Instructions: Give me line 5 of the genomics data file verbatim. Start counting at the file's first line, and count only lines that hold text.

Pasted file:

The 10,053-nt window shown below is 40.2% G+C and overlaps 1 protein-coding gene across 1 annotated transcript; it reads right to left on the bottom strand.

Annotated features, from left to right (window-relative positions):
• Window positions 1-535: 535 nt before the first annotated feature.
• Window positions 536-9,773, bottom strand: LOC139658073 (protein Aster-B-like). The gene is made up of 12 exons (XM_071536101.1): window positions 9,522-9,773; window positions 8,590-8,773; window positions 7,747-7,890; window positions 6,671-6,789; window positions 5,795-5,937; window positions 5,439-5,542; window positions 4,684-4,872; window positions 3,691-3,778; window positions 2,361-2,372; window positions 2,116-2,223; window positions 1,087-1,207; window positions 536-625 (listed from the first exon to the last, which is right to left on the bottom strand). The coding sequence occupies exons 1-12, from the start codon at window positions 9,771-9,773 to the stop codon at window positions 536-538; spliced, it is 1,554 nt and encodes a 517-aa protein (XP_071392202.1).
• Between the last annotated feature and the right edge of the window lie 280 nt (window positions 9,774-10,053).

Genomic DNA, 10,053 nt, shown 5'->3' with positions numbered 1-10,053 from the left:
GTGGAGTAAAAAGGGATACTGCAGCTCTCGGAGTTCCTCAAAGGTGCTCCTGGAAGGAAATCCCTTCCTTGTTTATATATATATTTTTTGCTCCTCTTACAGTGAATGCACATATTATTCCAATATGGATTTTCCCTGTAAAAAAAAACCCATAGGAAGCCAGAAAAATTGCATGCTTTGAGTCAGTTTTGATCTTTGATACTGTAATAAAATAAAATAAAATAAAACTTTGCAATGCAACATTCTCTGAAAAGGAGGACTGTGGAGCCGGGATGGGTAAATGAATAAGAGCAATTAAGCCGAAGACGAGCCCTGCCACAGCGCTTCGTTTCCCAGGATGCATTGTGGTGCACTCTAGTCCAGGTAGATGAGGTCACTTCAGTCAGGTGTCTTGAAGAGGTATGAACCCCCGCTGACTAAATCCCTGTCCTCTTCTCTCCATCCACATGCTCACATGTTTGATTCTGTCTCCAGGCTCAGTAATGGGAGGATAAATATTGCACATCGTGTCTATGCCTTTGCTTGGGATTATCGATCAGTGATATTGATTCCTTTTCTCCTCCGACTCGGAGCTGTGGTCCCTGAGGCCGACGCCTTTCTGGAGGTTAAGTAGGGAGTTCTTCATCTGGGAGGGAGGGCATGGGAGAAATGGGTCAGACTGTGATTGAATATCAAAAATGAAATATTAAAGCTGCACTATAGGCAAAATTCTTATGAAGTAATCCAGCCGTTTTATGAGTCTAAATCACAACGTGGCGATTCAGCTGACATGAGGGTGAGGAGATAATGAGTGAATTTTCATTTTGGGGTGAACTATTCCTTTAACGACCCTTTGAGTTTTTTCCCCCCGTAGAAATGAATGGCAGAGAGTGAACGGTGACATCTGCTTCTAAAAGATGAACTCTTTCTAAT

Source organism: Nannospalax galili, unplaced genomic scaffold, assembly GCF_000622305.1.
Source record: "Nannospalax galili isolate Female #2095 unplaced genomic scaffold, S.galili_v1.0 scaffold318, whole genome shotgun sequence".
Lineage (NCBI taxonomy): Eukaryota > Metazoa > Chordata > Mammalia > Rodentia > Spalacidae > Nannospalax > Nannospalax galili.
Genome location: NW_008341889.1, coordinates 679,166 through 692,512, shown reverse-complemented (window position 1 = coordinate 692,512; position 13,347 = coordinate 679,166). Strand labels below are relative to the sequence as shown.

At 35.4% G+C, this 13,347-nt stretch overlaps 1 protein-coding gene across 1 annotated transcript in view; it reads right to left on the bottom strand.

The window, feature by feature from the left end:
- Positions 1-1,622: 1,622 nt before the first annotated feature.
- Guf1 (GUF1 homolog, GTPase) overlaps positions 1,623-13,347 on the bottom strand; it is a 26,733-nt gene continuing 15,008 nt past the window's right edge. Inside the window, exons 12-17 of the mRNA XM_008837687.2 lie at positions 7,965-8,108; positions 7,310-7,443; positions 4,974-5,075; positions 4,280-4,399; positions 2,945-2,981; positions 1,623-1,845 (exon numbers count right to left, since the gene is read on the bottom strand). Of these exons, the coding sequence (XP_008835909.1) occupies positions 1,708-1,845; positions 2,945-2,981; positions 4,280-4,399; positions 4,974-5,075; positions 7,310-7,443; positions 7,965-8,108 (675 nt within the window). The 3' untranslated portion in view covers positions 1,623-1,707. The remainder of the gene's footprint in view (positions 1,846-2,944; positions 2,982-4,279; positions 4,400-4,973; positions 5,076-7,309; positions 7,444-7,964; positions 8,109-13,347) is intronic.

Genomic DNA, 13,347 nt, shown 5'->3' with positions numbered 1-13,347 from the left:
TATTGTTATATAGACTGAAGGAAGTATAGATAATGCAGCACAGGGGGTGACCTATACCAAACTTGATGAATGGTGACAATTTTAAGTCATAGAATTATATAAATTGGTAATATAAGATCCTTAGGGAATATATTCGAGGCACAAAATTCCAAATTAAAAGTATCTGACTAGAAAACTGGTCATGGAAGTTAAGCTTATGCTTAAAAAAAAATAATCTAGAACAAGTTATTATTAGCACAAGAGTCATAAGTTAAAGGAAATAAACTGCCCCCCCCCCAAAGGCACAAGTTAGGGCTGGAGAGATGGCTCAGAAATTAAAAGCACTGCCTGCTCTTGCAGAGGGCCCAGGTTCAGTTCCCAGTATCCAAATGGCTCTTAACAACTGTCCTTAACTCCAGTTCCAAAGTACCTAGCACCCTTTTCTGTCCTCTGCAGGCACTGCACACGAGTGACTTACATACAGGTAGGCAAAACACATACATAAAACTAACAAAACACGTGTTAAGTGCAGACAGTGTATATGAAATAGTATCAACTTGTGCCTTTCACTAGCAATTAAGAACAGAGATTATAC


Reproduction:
• Between the last annotated feature and the right edge of the window lie 280 nt (window positions 9,774-10,053).